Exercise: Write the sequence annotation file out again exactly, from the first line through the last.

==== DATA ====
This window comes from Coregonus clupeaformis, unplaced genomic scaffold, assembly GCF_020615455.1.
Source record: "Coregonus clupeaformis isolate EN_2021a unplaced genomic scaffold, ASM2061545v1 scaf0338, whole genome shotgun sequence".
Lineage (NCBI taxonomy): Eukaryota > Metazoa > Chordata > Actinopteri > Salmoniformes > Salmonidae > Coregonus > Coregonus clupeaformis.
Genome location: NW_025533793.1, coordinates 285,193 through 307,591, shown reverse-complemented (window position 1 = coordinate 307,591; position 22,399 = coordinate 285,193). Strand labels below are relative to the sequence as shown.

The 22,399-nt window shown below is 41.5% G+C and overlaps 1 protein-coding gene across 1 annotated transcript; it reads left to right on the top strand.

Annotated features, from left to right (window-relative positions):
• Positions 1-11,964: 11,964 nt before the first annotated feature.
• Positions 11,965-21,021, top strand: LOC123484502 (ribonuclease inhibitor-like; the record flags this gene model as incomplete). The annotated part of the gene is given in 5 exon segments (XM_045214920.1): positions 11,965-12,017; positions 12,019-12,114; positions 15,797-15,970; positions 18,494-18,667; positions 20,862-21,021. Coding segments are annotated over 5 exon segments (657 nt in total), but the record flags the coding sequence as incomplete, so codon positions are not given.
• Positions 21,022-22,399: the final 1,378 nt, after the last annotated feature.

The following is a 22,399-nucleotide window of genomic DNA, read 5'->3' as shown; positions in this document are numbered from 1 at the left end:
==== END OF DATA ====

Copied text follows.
This window comes from Coregonus clupeaformis, unplaced genomic scaffold, assembly GCF_020615455.1.
Source record: "Coregonus clupeaformis isolate EN_2021a unplaced genomic scaffold, ASM2061545v1 scaf0338, whole genome shotgun sequence".
Lineage (NCBI taxonomy): Eukaryota > Metazoa > Chordata > Actinopteri > Salmoniformes > Salmonidae > Coregonus > Coregonus clupeaformis.
Genome location: NW_025533793.1, coordinates 285,193 through 307,591, shown reverse-complemented (window position 1 = coordinate 307,591; position 22,399 = coordinate 285,193). Strand labels below are relative to the sequence as shown.

The 22,399-nt window shown below is 41.5% G+C and overlaps 1 protein-coding gene across 1 annotated transcript; it reads left to right on the top strand.

Annotated features, from left to right (window-relative positions):
• Positions 1-11,964: 11,964 nt before the first annotated feature.
• Positions 11,965-21,021, top strand: LOC123484502 (ribonuclease inhibitor-like; the record flags this gene model as incomplete). The annotated part of the gene is given in 5 exon segments (XM_045214920.1): positions 11,965-12,017; positions 12,019-12,114; positions 15,797-15,970; positions 18,494-18,667; positions 20,862-21,021. Coding segments are annotated over 5 exon segments (657 nt in total), but the record flags the coding sequence as incomplete, so codon positions are not given.
• Positions 21,022-22,399: the final 1,378 nt, after the last annotated feature.

The following is a 22,399-nucleotide window of genomic DNA, read 5'->3' as shown; positions in this document are numbered from 1 at the left end: